X-ray images of The Fighting Temeraire reveal that Turner used a canvas on which he had started another marine picture, with a large sail. Was he initially planning to make another Haridwar Ganga painting is not determinable clearly. All three paintings — Temeraire and 2 Haridwar Ganga paintings featured in this article are marine paintings involving sail-boat.
Blessings of Ganga
Location: Experiencing a place has an important impact upon a person’s life – present & future. The Mahabharata talks of the hundred Kauravas, the evil ones, achieving heaven after the war. Why would the evils land up in heaven? And the five righteous Pandavas had to experience hell en route heaven? The answer is available in the very first shloka (verse) of Bhagvat-Gita –
धर्मक्षेत्रे कुरुक्षेत्रे समवेता युयुत्सवः ।
मामकाः पाण्डवाश्चैव किमकुर्वतञ्ज सय ॥ १-१॥
(Blind King Dhrita-Rashtra asks) – O Sanjaya! What did the sons of Pandu and my people do when they opposed together on the holy land of Kurukshetra, eager to fight?
Kauravas achieved heaven because they died in a holy land.
Living near Ganga: It is not that one has to die in a holy land to achieve heaven. One who lives, or even (after sins) for a near Ganga also achieves distinction. Mahabharata says that staying for a month on the banks of Ganga may equal to praying for a thousand epochs standing on one leg, elsewhere. Mahabharata also says in verse – 13:27:87 (Book 13: Anushasan Parva, Chapter 27: Ganga Prashansanam, Verse 87)
“One who shows Ganga to others is assured of fame. Ganga nurtures Kartikeya and Gold in her womb, ensures flow of holy water, and removes sins. She has descended from heavens and her water is for the world. Bather in her in morning achieves moral values, economic prosperity, and pleasure.”
There is no record that show that turner approached his study and paintings of Ganga as a devotee rather than an artist. He himself never visited Haridwar or any other part of India. Working remotely isn’t a handicap. Max Mueller is considered as the father of Indology in the West although he never came to India.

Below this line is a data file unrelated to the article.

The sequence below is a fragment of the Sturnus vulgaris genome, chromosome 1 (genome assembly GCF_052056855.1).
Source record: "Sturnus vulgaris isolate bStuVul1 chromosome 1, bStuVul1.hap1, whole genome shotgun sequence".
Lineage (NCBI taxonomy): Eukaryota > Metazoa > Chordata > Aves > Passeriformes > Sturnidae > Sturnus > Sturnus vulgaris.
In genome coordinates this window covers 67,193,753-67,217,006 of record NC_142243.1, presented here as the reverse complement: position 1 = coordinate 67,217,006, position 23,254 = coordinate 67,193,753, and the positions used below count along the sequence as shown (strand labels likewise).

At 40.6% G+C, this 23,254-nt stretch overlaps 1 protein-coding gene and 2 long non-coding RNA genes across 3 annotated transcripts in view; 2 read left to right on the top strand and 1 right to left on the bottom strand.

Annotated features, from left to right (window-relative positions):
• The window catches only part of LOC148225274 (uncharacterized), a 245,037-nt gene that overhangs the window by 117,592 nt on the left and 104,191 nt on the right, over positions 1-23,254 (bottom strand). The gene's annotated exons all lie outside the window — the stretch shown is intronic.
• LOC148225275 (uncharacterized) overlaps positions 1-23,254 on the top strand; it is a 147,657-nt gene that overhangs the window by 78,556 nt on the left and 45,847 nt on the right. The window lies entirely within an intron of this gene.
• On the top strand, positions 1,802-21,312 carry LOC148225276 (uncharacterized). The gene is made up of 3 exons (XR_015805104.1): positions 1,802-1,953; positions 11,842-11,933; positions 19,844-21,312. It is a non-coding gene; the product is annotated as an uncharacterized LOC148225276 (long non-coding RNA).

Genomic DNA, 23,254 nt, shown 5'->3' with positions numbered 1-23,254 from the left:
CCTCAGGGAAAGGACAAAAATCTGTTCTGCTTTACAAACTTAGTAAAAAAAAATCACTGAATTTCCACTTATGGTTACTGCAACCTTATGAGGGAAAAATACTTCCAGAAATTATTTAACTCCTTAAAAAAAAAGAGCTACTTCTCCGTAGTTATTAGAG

Chapter 21 of Book 9: Koti Rudra Samhita of the ancient scripture Shiva Purana recounts a fascinating story of a tribal named Gurudruh. He used to poach, hunt, kill, and eat deers. Once, driven by his hungry family, at night-time he went to a watering-hole in the forest and climbed on a Bilva tree. A thirsty female-deer soon came and he acquired the target and was about to shoot an arrow when the deer saw him. She asked him what was he doing and he replied that he will kill her to feed his hungry family. The deer was fine that she will become food of a family. She asked him to wait so that she may come back after bidding good-bye to her children. The poacher wasn’t sure. To assure him the deer said that I vow that if I do not come back then I will incur the same sin as a learned man earns if he gives education purely for money. Through out the night two more deers came. The poacher committed a series of acts, all unknowingly, in prayer of Shiva and thus Shiva appears and blesses him with a name ‘Guh’ and with a boon that he and his family will reside in the city of Shringverpur and enjoy good life eating satvic food. In due course, Lord Rama will visit and befriend him. All of the deers ascended to heavens. (2 images below – (c) Gitapress)